“Don’t Make A Fuss”: The Fight to Criminalise Public Sexual Harassment:

Have you ever plucked up the energy to go for a run, only to face a barrage of catcalls as you jog up the main road? Have you given your friend a hug goodbye, only to be shouted to “kiss her” by a man driving past in his van? Or even had a man slow down to take a photo of you whilst you walked back from the gym in your activewear? The disturbing and saddening reality is that you most likely have – in fact, two thirds of women, girls and non-binary people have experienced unwanted sexual attention in public.


Perhaps even more shocking is the fact that 68% of adult women have experienced Public Sexual Harassment (PSH) since the mere age of 15. A number of countries have already taken steps to illegalise street harassment: Portugal, Peru and Belgium, to name a few, however it still remains a prevalent issue in the UK’s modern-day society. Notably, since the outbreak of Covid-19 and the UK’s first lockdown, Plan UK has discovered that 28% of women and girls feel less safe now than they previously did when going out in public. With public spaces now quieter as a result of lockdown, studies have indicated that PSH has, unfortunately, become more common.

Anger, frustration and helplessness were the emotions felt by sisters Gemma and Maya Tutton, as they become aware of the impact of public sexual harassment.


This is where Our Streets Now comes in. Founded by the sister duo, Our Streets Now has one singular mission: to end public sexual harassment. Working with the children’s charity, Plan International, their petition for the illegalisation of PSH has generated overwhelming public support in the form of 220,000 signatures, with 94% of girls – unsurprisingly – agreeing it should be criminalised. Highlighting the need of an awareness of PSH and educating people about the lasting mental effects of PSH on its victims, the movement is now working on a national level. Our Streets Now provides support and resources for people that have been victims of PSH, as well as a platform to share their personal experiences. Through their vibrant, outspoken Instagram page, brimming with incredibly powerful illustrations and heart-wrenching accounts of PSH, it is clear that Our Streets Now is not going to stop until their goal is reached. They have also just introduced a new ambassadorial system, with the aim of stopping PSH in university campuses and on a more local, city-wide scale.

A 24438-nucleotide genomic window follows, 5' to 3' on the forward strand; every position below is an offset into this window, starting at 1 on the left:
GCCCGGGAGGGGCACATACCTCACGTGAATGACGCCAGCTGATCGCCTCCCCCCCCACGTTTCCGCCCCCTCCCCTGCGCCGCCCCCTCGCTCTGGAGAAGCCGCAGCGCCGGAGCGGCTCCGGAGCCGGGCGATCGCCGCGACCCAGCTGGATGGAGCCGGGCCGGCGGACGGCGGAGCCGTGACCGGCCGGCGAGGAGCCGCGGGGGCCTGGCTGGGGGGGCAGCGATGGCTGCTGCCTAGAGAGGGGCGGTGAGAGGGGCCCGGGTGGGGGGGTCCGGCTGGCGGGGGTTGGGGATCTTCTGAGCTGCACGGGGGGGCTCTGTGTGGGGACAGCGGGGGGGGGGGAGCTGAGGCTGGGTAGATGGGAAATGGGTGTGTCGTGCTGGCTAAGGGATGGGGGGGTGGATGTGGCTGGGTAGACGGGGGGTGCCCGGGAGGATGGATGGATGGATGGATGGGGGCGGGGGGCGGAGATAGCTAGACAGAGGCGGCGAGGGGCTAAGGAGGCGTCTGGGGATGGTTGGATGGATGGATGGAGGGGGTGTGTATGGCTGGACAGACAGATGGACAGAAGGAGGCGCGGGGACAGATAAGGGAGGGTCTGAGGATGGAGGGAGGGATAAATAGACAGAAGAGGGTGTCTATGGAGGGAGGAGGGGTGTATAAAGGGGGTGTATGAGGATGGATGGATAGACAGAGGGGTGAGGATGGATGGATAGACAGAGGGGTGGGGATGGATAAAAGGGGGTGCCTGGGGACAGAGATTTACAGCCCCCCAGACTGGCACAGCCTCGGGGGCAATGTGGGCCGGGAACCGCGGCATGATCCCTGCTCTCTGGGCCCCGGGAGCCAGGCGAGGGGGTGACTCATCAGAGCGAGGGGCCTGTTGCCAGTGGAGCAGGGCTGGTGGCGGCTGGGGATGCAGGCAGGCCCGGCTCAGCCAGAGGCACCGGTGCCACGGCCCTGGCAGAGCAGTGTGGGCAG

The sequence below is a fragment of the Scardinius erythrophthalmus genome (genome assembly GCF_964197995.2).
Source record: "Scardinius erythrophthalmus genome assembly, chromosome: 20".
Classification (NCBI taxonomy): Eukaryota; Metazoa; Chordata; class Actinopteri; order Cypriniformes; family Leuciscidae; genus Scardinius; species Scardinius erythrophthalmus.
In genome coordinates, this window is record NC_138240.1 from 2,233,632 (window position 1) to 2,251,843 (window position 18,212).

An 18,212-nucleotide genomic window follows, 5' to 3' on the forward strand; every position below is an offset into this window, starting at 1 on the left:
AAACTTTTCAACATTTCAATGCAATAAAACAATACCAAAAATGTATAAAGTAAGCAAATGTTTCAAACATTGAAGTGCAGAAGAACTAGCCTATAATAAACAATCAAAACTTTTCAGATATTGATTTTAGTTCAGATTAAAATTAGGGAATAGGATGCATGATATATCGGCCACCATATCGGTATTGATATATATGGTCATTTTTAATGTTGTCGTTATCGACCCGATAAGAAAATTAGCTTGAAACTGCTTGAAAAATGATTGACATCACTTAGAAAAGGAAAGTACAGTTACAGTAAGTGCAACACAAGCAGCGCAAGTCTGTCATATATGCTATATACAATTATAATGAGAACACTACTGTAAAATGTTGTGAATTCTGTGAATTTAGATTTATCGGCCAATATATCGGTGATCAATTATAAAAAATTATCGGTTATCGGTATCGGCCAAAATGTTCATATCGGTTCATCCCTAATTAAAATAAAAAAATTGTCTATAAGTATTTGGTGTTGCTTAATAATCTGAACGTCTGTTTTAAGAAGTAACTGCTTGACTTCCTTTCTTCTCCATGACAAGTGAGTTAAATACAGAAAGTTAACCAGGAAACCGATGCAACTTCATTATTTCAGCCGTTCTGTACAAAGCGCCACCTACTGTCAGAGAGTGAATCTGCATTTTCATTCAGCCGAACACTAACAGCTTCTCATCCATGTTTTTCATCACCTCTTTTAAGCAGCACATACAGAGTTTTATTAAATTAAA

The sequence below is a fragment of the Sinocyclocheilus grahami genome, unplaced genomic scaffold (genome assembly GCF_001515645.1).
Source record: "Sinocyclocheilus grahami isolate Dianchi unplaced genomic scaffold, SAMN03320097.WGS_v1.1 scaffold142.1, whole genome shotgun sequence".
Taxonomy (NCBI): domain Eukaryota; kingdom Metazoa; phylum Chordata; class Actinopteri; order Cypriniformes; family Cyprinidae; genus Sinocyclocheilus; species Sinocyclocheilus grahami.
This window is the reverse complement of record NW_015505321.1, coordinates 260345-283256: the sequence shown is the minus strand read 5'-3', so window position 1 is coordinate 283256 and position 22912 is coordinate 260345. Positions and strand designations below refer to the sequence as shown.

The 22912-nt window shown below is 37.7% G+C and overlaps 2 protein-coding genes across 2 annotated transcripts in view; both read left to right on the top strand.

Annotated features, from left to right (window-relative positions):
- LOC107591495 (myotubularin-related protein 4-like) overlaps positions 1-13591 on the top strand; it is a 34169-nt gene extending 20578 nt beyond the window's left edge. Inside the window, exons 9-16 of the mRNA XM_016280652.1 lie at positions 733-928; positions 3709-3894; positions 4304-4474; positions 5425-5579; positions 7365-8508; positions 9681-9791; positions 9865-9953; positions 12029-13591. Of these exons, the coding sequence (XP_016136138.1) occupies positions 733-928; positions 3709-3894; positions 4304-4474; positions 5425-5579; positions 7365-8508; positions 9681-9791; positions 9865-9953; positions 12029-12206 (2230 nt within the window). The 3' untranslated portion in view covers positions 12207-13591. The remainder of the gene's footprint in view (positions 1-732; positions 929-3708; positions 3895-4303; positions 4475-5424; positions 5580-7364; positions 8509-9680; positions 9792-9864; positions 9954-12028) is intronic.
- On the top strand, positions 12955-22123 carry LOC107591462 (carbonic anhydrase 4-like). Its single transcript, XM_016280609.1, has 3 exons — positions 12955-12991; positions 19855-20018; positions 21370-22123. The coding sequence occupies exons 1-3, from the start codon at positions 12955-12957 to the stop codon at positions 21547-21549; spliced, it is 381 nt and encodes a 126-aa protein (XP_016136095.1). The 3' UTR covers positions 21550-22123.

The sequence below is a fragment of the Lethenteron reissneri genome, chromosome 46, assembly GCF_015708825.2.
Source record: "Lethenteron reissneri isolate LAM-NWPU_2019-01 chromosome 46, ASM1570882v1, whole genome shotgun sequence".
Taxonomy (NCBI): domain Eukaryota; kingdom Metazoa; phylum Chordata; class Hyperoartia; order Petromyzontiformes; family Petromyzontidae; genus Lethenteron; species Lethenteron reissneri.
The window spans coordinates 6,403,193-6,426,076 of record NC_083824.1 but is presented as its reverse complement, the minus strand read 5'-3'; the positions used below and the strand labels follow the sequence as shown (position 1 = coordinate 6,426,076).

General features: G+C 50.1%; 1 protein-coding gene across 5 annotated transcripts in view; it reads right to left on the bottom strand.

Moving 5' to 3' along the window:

Ready to do more? If you are part of a University community, contact your Student Union about the plans and legislation they have in place to tackle harassment in their public spaces. If you don’t feel comfortable with this, however, talk to Our Streets Now’s ambassadors for your campus to find out what more you can do. As I previously highlighted, education is a fundamental part of the pushback against PSH; if you’re a student, do an assembly on tackling PSH in your area. If you’re a teacher reading this, address it in your classroom. Whilst legislation is the primary way in which we can end the constant harassment of women, girls and non-binary people, education allows us to tackle the issue at its root. Talk to your local Member of Parliament and start to spread the word in your community. In the meantime, get active on social media; don’t be afraid to make noise. Follow Our Streets Now on Facebook, Instagram and other social platforms to join the fight. Public Sexual Harassment should not be a ‘rite of passage’, neither is it a compliment (exaggerated in the movement’s slogan #crimenotcompliment). PSH is a criminal act that, with the public’s help alongside Our Streets Now, can be ended for good.


To find out more about Our Streets Now’s mission, and to read resources in case you have been affected by the issues discussed in this article, please go to:


https://www.ourstreetsnow.org



All figures were found on the Our Streets Now website – check that out to find source evidence! All image rights go to their rightful owner: Our Streets Now. We do not claim any ownership.


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